14 September 2017

How to fix the housing crisis


The findings of yesterday’s National Audit Office (NAO) report on homelessness in the UK were alarming. The problem has worsened significantly in recent years. The number of rough sleepers stood at more than 4,000 in the autumn of 2016, having increased from fewer than 1,800 in 2010. The number of homeless households in temporary accommodation has also risen, rising from fewer than 49,000 in March 2011 to around 77,000 in March 2017.

The report is right to point out that homelessness is a complex issue with various cases. It is also correct to highlight the role that housing affordability plays.

The UK is in the midst of a housing crisis. House prices in the UK have increased by an average of 300 per cent since 1995 and in some areas of London by 1,000 per cent. This lack of affordable housing can have a devastating impact on people’s quality of life and career prospects. Moreover, it leads to people delaying starting a family of their own which is not only upsetting for people who would love to have children, but will also create problems for the economy in the future. Furthermore, as highlighted by the NAO report, it is a major cause of homelessness.

Housing affordability is not a problem in many other countries. The UK has the highest average monthly rent prices in the European Economic Area, with the price of housing per square metre in the Netherlands 45 per cent less than in the UK. Moreover, in Germany the real price of housing fell in both the 1980s and 1990s, and was completely stable from 1991 to 2001. As for the UK, there was an annual percentage increase of 3.6 – the highest for any OECD country – during that period.

Why is housing so expensive in the UK when compared to other countries? The answer is simple: there are not enough houses. For example, the London Strategic Housing Market assessment revealed that in London alone, 50,000 new homes a year need to be built in order to accommodate London’s population. However, London’s new housing supply is only at 27,000 a year.

It was the 14th-century Syrian scholar, Ibn Taymiyyah who stated that: “If desire for a good increases while its availability decreases, its price rises. On the other hand, if availability of the good increases and the desire for it decreases, the price comes down.” The housing affordability crisis in the UK is a problem of supply and demand. There are simply not enough homes to go around.

Given that housing is essential, and demand is so high, why is supply so low? Why are more homes not being built? The reason is the planning system.

By international standards, the UK has an incredibly complex planning system, with a plethora of rules and regulations relating to home building. There have been numerous academic studies into the impact of planning regulations on housing supply and affordability. For example, research conducted by Hilber and Vermeulen, found that the largest impact on house prices was caused by the regulatory constraints imposed by the planning system on development. Their study found that the planning system was responsible for 35 per cent of UK house prices. Moreover, a report published by the European Commission called the UK planning system “complex and costly” and that it exacerbates the housing crisis in the UK.

Furthermore, research by Chang-Tai Hsueh and Enrico Moretti of the University of Chicago found that housing supply constraints in the United States have a drastic impact on living standards. They found that if even modest steps were taken towards liberalising the planning system, then wages and living standards could improve by approximately one tenth.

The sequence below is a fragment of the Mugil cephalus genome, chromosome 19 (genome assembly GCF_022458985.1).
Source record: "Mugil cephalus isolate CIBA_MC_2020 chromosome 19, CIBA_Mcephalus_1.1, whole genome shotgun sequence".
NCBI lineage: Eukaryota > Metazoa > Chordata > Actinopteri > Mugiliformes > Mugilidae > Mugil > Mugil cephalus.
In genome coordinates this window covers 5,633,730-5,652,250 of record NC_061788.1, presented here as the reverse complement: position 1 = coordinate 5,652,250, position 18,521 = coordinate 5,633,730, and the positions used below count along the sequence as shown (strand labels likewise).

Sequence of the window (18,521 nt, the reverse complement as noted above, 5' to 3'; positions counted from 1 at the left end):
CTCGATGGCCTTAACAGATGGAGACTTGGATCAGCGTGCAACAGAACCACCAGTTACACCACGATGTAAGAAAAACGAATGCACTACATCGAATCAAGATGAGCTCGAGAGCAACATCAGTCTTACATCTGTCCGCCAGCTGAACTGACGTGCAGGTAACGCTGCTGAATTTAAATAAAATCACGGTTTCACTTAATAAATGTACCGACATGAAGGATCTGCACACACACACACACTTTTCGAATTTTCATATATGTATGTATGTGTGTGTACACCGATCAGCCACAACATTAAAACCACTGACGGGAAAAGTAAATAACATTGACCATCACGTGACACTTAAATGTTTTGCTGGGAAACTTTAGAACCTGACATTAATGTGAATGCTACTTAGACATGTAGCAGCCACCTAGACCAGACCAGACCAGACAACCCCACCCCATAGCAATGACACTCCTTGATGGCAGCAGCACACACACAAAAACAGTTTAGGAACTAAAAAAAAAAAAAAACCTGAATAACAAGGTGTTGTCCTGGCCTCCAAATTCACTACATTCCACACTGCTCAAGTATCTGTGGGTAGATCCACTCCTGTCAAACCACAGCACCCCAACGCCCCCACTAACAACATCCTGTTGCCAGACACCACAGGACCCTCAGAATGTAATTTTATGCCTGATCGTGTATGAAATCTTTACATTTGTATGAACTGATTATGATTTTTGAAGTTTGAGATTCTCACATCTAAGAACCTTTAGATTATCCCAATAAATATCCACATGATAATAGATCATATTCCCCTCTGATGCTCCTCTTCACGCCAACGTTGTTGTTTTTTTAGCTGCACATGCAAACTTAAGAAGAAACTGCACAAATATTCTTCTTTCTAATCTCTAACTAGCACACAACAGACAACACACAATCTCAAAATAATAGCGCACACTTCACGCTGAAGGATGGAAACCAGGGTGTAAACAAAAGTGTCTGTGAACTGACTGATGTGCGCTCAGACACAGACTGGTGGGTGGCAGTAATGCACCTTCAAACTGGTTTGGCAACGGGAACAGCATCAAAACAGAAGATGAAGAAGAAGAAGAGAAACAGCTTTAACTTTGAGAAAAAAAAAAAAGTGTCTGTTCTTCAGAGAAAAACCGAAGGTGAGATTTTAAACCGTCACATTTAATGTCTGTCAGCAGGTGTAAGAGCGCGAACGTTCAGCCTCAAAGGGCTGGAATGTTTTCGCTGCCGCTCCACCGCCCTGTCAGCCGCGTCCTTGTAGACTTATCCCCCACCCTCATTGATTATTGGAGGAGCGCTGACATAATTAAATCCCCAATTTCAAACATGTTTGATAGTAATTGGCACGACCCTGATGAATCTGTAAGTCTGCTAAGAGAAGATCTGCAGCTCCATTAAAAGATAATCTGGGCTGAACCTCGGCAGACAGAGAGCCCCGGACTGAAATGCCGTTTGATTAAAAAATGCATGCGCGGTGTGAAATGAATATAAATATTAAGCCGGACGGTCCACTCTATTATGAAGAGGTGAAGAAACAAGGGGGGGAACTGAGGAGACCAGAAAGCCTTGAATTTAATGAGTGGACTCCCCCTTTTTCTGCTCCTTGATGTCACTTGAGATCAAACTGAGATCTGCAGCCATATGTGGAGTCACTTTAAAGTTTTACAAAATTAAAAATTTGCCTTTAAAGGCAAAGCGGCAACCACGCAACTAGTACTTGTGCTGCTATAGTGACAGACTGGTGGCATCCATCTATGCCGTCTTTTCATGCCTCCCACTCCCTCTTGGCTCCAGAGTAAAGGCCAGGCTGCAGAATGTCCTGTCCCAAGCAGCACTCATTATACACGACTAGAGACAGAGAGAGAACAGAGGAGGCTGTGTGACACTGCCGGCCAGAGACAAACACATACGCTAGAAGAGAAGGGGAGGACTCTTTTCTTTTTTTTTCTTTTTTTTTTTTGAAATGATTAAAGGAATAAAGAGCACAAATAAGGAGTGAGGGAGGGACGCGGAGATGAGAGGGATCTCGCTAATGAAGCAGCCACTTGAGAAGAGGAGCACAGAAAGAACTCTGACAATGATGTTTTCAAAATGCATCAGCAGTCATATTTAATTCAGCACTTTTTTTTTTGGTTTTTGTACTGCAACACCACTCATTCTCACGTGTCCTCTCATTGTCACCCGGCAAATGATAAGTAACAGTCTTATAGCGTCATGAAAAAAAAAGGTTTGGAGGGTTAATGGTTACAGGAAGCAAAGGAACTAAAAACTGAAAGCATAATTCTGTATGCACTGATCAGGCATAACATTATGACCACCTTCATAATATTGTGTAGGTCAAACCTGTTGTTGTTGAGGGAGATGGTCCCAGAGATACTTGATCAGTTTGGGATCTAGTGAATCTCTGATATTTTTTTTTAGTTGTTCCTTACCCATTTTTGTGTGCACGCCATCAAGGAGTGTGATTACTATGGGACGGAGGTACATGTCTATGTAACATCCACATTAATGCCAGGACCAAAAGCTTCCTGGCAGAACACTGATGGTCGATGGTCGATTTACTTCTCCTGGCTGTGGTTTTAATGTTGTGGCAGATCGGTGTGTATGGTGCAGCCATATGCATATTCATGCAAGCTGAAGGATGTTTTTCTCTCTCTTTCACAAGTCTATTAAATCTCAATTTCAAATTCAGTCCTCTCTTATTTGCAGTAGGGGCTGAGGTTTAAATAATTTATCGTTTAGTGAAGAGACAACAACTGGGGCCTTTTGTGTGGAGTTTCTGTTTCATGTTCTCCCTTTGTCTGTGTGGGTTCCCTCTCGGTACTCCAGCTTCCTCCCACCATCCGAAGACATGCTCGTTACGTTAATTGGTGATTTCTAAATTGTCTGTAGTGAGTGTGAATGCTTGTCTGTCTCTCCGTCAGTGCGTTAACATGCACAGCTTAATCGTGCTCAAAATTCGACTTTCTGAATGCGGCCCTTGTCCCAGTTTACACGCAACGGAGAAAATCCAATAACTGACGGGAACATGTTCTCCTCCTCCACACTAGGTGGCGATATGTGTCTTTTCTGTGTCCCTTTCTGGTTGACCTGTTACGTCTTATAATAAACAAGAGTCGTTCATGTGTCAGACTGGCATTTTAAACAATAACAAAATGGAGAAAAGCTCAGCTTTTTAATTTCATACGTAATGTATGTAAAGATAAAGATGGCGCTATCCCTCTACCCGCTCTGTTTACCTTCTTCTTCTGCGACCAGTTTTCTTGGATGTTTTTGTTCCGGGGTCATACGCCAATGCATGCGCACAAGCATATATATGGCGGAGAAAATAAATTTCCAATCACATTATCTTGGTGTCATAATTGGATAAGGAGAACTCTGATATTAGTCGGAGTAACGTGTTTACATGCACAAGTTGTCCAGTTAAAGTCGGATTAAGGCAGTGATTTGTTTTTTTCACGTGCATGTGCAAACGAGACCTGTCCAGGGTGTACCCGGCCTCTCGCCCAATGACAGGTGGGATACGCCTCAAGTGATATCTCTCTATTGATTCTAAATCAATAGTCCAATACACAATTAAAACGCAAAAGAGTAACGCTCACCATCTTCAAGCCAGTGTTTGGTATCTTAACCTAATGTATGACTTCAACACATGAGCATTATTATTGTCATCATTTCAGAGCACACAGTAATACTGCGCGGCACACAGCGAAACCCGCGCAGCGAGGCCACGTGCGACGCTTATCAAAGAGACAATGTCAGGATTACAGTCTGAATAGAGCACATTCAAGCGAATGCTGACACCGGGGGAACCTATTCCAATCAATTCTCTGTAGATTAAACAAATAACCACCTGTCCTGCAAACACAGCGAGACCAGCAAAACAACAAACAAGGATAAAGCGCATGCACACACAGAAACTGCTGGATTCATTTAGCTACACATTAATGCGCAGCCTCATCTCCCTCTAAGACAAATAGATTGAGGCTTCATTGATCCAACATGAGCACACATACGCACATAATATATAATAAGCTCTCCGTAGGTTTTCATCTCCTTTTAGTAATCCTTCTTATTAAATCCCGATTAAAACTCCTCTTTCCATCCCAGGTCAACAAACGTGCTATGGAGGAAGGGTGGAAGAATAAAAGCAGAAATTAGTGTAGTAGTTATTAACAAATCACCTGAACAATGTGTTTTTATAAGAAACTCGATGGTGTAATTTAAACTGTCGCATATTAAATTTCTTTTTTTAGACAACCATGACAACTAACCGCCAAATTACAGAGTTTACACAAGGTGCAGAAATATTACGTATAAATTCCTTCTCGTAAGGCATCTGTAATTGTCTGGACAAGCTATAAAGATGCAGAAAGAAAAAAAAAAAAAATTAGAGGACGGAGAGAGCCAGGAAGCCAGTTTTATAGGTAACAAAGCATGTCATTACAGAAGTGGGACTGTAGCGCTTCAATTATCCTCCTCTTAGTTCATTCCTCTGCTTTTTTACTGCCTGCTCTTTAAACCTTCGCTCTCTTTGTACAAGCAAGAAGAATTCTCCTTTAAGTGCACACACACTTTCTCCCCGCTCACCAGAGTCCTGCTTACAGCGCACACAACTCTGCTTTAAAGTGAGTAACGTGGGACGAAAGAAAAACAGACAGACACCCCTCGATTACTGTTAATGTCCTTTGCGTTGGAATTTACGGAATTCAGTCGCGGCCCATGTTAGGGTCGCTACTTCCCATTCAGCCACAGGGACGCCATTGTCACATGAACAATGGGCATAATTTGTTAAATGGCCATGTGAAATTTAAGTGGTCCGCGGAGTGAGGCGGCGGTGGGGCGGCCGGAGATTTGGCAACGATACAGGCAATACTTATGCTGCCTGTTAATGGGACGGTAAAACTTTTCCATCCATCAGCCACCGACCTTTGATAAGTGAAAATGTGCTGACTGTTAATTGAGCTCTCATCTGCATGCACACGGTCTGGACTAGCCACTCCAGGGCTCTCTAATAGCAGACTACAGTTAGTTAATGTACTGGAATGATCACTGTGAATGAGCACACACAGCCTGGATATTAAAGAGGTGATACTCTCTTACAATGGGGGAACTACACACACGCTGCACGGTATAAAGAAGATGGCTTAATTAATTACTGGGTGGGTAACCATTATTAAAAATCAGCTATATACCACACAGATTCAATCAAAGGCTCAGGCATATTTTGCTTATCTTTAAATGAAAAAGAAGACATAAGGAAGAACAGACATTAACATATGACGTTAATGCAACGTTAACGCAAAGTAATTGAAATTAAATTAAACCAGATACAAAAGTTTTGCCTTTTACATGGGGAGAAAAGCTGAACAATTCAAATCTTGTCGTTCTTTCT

The evidence is overwhelming and the conclusion is unavoidable. The restrictive planning system leads to a shortage of housing and results in incredible expensive homes.

It is not just regulations about the amount of light or the size of rooms which decreases housing supply in the UK, it is also rules about where homes can be built. For example, green belt policy is a major contributor to the UK’s housing crisis. This prevents building in areas surrounding major UK cities.

Such restrictions reduce the supply of developable land around cities which in turn reduces housing supply and leads to housing being more expensive. Research by the Adam Smith Institute revealed that 90 per cent of land in England remains undeveloped and that only 0.5 per cent would need to be developed to fulfil this decade’s housing need.

Simply removing restrictions on land 10 minutes’ walk of a railway station in London’s green belt would allow the development of 1 million more homes. Furthermore, research conducted by Cheshire and Sheppard found that regulations relating to green belts are a factor as to why housing affordability in the UK compares unfavourably with other developed countries.

The people who feel the housing crisis most acutely are younger people who are spending a significant proportion of their incomes on rent. It is hurting their career prospects and is preventing them from starting a family of their own.

Owning a home, which is something previous generations have been able to do quite comfortably, is now something which younger people can only dream of. And, in many instances, people are facing homelessness.

Obviously some regulations are essential, and the government should ensure that health and safety regulations are rigorously enforced in order to protect households. But the vast majority of regulations are unnecessary and are reducing the supply of housing which leads to housing becoming unaffordable.

From its role in the homelessness problem to the astronomical cost of housing for ordinary households, Britain is paying a high price for its housing crisis. Only by easing restrictions on supply can it be solved.

Ben Ramanauskas is a Policy Analyst at the Taxpayers' Alliance